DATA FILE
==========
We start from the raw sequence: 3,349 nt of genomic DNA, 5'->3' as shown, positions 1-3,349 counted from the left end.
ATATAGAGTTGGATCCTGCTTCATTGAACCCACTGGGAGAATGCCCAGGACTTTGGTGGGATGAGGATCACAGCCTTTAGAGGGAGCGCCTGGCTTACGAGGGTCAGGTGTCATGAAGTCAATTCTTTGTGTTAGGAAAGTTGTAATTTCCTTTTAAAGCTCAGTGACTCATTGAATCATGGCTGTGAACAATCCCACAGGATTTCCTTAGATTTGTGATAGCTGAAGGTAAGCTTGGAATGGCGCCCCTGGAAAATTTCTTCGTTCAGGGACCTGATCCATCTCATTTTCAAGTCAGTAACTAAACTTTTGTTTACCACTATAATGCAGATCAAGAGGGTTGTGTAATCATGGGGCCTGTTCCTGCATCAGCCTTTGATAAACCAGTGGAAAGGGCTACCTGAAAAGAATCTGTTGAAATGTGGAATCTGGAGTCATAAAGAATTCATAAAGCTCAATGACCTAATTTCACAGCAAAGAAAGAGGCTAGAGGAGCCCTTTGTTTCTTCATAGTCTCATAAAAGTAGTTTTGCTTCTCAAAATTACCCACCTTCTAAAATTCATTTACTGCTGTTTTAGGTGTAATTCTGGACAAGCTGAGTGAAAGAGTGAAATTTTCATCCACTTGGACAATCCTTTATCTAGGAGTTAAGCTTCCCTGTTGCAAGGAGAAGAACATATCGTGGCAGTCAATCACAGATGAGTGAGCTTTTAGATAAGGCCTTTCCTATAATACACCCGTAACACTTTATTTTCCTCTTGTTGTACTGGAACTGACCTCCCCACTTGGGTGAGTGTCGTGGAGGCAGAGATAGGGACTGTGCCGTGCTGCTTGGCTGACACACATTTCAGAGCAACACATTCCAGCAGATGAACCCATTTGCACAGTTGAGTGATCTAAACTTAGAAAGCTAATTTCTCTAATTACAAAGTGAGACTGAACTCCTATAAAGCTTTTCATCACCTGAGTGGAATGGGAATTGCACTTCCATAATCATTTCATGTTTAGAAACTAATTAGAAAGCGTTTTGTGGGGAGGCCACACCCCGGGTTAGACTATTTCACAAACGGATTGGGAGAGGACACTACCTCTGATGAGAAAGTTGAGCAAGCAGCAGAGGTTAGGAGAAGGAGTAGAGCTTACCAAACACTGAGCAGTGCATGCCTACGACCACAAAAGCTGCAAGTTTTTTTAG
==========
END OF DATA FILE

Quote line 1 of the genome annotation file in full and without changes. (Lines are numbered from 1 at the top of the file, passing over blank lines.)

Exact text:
We start from the raw sequence: 3,349 nt of genomic DNA, 5'->3' as shown, positions 1-3,349 counted from the left end.